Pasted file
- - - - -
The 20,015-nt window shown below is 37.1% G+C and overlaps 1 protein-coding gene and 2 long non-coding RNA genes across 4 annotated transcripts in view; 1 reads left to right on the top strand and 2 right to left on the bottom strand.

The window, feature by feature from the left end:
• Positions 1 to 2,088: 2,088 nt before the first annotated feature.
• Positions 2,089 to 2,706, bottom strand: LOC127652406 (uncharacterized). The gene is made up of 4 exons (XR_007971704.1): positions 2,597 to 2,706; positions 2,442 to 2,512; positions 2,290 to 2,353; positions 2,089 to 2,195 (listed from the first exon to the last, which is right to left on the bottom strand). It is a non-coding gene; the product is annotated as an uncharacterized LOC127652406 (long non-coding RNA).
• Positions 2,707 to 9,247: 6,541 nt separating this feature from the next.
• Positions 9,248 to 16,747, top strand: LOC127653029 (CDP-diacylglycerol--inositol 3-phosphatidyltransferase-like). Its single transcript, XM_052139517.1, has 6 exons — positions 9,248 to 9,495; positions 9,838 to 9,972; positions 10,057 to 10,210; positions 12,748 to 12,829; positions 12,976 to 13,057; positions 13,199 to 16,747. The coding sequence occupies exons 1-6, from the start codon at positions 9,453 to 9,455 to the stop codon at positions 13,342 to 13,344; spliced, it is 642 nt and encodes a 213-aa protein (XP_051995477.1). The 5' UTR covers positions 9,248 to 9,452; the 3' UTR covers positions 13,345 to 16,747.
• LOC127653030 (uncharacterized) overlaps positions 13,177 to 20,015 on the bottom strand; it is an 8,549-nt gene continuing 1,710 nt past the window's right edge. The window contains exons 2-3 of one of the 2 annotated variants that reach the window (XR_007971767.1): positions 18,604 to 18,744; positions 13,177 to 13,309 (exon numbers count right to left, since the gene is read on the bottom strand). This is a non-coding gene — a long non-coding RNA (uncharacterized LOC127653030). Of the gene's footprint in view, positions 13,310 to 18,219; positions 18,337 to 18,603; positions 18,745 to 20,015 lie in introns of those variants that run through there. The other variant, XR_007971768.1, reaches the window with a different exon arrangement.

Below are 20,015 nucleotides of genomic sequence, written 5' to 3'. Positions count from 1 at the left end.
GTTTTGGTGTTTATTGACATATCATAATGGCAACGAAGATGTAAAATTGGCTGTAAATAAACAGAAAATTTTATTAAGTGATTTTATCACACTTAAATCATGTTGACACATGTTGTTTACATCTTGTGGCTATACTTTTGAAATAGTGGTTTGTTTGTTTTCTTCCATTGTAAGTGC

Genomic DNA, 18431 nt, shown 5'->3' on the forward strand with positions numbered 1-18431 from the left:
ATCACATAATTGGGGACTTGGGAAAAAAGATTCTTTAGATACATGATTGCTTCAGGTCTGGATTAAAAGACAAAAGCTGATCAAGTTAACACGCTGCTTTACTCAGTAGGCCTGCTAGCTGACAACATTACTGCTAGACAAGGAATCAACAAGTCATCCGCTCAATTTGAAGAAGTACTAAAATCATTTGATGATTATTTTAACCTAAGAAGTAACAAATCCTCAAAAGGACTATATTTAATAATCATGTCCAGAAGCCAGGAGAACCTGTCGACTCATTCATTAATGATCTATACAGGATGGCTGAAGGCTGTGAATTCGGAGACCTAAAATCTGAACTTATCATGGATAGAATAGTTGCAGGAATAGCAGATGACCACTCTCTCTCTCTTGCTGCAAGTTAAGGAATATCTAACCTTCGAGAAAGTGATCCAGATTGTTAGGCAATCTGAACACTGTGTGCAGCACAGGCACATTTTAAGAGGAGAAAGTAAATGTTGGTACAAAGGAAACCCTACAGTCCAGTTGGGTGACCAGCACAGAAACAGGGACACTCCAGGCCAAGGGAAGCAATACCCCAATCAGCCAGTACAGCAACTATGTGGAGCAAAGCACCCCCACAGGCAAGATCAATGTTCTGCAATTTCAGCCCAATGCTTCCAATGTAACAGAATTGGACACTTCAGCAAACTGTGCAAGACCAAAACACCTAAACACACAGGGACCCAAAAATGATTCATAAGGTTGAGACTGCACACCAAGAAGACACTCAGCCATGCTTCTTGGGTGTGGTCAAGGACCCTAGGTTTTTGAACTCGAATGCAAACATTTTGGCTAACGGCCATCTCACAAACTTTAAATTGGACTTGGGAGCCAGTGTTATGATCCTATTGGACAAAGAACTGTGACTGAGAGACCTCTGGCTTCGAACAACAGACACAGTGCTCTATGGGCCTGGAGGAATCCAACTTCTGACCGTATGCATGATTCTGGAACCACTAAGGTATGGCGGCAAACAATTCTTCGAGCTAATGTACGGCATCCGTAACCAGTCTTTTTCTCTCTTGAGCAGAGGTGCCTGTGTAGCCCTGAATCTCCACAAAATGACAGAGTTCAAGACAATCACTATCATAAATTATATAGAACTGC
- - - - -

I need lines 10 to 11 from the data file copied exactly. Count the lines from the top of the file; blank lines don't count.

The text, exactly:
Genomic DNA, 18431 nt, shown 5'->3' on the forward strand with positions numbered 1-18431 from the left:
ATCACATAATTGGGGACTTGGGAAAAAAGATTCTTTAGATACATGATTGCTTCAGGTCTGGATTAAAAGACAAAAGCTGATCAAGTTAACACGCTGCTTTACTCAGTAGGCCTGCTAGCTGACAACATTACTGCTAGACAAGGAATCAACAAGTCATCCGCTCAATTTGAAGAAGTACTAAAATCATTTGATGATTATTTTAACCTAAGAAGTAACAAATCCTCAAAAGGACTATATTTAATAATCATGTCCAGAAGCCAGGAGAACCTGTCGACTCATTCATTAATGATCTATACAGGATGGCTGAAGGCTGTGAATTCGGAGACCTAAAATCTGAACTTATCATGGATAGAATAGTTGCAGGAATAGCAGATGACCACTCTCTCTCTCTTGCTGCAAGTTAAGGAATATCTAACCTTCGAGAAAGTGATCCAGATTGTTAGGCAATCTGAACACTGTGTGCAGCACAGGCACATTTTAAGAGGAGAAAGTAAATGTTGGTACAAAGGAAACCCTACAGTCCAGTTGGGTGACCAGCACAGAAACAGGGACACTCCAGGCCAAGGGAAGCAATACCCCAATCAGCCAGTACAGCAACTATGTGGAGCAAAGCACCCCCACAGGCAAGATCAATGTTCTGCAATTTCAGCCCAATGCTTCCAATGTAACAGAATTGGACACTTCAGCAAACTGTGCAAGACCAAAACACCTAAACACACAGGGACCCAAAAATGATTCATAAGGTTGAGACTGCACACCAAGAAGACACTCAGCCATGCTTCTTGGGTGTGGTCAAGGACCCTAGGTTTTTGAACTCGAATGCAAACATTTTGGCTAACGGCCATCTCACAAACTTTAAATTGGACTTGGGAGCCAGTGTTATGATCCTATTGGACAAAGAACTGTGACTGAGAGACCTCTGGCTTCGAACAACAGACACAGTGCTCTATGGGCCTGGAGGAATCCAACTTCTGACCGTATGCATGATTCTGGAACCACTAAGGTATGGCGGCAAACAATTCTTCGAGCTAATGTACGGCATCCGTAACCAGTCTTTTTCTCTCTTGAGCAGAGGTGCCTGTGTAGCCCTGAATCTCCACAAAATGACAGAGTTCAAGACAATCACTATCATAAATTATATAGAACTGC